Face flies, Musca autumnalis, began appearing last month at near treatment levels. In Arkansas, face flies do not reach the abundance to cause economic concerns every year. In general, face flies are more of a concern in the northern half of Arkansas than the south. These flies are economically important as an annoyance to cattle and horses. When face fly abundance is high, grazing may be disrupted, resulting in weight and milk production losses. In addition, they can be vectors of Moraxella bovis, a principal cause of pinkeye, and are implicated in the transmission of the eyeworm (Thelazia sp.) in cattle.
Like several important insects, face flies are an introduced pest, most likely being introduced into Nova Scotia from Europe in the early 1950s and began spreading. By the early to mid-1970s, face flies were common in parts of Arkansas. Although face flies are not a major pest in Arkansas every year, they are major pests in the north and northeastern U.S.
Face flies are found primarily on the face, neck and head of cattle and horses. Unlike the horn flies (Haematobia irritans) that feed on blood, face flies are non-blood feeders similar to house flies (Musca domestica). Instead of blood feeding, they feed using their sponging mouthparts on mucous secretions found around the eyes, nose, mouth and wounds. Nearly all face flies that are found on the animal are female. This is because only females feed on the animal to consume the rich protein secretions necessary for their egg production. Male face flies primarily feed on nectar. It has been estimated that only about 4% of the face fly population is on the animal at any given time. In appearance, face flies are very similar to house flies except about 20% larger. Adult activity begins in early spring and ends in late autumn.
In some ways, the face fly life cycle is like the horn fly lice cycle. One key similarity to the horn fly is that the face fly will only lay eggs in fresh cattle manure. It take about 6 to 12 days for a newly deposited egg to become a fully mature larva (maggot). The fully mature larva transforms into a pupa under the manure pat. Then, from 6 to 11 days later, an adult fly emerges from the pupa. During optimum conditions, it takes from 12 to 23 days for an egg to develop into an adult fly. Unlike horn flies that overwinter as pupae in the soil, face flies overwinter as adults in protected areas such as barns, outbuildings, lofts and attics. During warms spells in winter months, face flies can become household pests as they become active from brief warm-ups.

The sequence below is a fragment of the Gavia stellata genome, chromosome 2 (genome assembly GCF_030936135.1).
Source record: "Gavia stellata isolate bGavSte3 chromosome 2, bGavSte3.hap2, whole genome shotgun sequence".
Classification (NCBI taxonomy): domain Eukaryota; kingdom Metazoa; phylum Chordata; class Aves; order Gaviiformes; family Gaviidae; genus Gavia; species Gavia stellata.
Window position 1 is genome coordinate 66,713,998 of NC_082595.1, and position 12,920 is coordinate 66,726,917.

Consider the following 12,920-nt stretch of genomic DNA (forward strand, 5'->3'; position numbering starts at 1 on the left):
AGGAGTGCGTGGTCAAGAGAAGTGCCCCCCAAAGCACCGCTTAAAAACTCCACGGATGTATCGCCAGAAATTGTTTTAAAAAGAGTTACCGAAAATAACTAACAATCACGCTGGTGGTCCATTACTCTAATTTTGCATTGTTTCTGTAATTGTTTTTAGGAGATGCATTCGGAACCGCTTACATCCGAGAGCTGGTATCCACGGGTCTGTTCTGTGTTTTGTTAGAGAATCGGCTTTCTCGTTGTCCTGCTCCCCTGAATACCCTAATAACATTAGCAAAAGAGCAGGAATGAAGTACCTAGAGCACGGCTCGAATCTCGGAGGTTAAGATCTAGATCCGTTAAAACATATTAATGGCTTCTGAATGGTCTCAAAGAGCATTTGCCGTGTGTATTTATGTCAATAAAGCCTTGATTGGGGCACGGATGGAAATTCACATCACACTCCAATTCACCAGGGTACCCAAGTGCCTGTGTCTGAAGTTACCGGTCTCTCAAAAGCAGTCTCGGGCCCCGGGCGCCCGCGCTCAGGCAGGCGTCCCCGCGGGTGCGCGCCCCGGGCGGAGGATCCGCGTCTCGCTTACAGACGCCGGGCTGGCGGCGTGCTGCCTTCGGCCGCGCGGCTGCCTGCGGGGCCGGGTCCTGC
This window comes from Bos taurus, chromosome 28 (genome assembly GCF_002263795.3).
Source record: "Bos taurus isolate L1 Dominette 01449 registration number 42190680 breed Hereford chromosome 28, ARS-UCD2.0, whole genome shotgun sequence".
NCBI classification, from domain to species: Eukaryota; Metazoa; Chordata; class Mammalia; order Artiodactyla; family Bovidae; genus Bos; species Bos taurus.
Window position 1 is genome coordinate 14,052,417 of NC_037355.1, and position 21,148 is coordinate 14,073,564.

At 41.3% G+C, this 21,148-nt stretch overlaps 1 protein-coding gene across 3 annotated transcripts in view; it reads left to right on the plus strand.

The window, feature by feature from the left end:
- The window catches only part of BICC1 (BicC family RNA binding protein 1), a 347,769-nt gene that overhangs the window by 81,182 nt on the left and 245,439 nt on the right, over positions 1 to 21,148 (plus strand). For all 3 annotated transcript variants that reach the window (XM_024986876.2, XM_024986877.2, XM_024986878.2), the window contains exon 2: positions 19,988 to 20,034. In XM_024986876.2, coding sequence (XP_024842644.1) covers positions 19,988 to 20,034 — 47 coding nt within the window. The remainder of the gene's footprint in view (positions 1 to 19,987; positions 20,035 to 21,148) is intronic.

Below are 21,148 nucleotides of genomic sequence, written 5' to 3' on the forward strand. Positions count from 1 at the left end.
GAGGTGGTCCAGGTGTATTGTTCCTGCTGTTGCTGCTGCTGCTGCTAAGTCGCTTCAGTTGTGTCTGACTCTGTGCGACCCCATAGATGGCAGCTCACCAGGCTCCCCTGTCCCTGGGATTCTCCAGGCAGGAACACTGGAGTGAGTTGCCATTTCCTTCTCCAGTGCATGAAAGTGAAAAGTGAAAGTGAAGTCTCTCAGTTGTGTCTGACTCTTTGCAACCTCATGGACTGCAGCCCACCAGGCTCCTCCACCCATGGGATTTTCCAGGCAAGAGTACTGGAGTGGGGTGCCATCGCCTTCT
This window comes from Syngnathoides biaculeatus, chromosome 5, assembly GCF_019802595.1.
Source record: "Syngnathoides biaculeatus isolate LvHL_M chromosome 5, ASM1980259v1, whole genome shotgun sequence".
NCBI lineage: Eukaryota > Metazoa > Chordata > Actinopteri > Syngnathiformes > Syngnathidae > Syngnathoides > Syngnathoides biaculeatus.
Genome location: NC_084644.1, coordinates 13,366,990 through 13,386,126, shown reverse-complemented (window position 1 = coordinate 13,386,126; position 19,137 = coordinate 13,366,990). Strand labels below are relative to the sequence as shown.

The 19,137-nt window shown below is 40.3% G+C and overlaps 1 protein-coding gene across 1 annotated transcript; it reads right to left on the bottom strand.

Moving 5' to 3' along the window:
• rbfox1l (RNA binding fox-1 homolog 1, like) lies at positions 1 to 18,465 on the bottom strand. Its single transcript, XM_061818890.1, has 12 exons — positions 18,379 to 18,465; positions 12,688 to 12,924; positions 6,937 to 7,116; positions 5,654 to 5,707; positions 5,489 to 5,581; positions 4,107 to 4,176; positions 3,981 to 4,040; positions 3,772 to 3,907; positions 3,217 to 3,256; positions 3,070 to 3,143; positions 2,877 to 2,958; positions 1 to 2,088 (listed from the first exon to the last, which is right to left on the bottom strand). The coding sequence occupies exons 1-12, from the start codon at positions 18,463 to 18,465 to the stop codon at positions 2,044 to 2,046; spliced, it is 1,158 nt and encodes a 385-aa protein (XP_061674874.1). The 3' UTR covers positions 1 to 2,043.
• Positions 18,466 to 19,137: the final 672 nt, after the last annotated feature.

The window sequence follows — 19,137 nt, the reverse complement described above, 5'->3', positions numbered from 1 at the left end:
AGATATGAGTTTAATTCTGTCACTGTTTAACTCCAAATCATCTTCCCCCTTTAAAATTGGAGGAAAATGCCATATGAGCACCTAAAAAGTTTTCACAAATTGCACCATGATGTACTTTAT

When an average of ten flies per face occur in the herd, economic loss can occur. When monitoring face flies, count the number of flies on the face of 10 to 15 animals. If the average number per animal begins to approach ten flies per face, treatment is warranted.
Face flies can be difficult to control for three reasons. First, they are primarily found on the animal’s face, which is an area that is often difficult to treat. Second, only a very small percentage of the population is found on the host at any given time. Last, face flies are intermittent feeders, spending very little time on the animal.
With that in mind and when using traditional insecticides, frequent application is often necessary. In the northeastern U.S., dairy producers may install automated face misters/sprayers at the milking barn exit to apply pyrethins and sometimes pyrethroid insecticides to the cow’s face.
Fortunately for us, our populations do not normally reach this extreme abundance. In terms of self-treatment, forced-use back rubbers equipped with fly flips charged with a pyrethroid such as permethrin are effective. A few of the insecticide impregnated ear tags cattle such as Cygard®, Python®, GardStar® plus and a few others can provide control. Because face flies only develop in cattle manure, feed-through larvicides/IGRs (insect growth regulators) such as ClariFly® will prevent new flies from emerging.
Products registered for use against insect pests of cattle are listed in the 2015 Insecticide Recommendations for Arkansas (http://www.uaex.edu/publications/mp-144.aspx).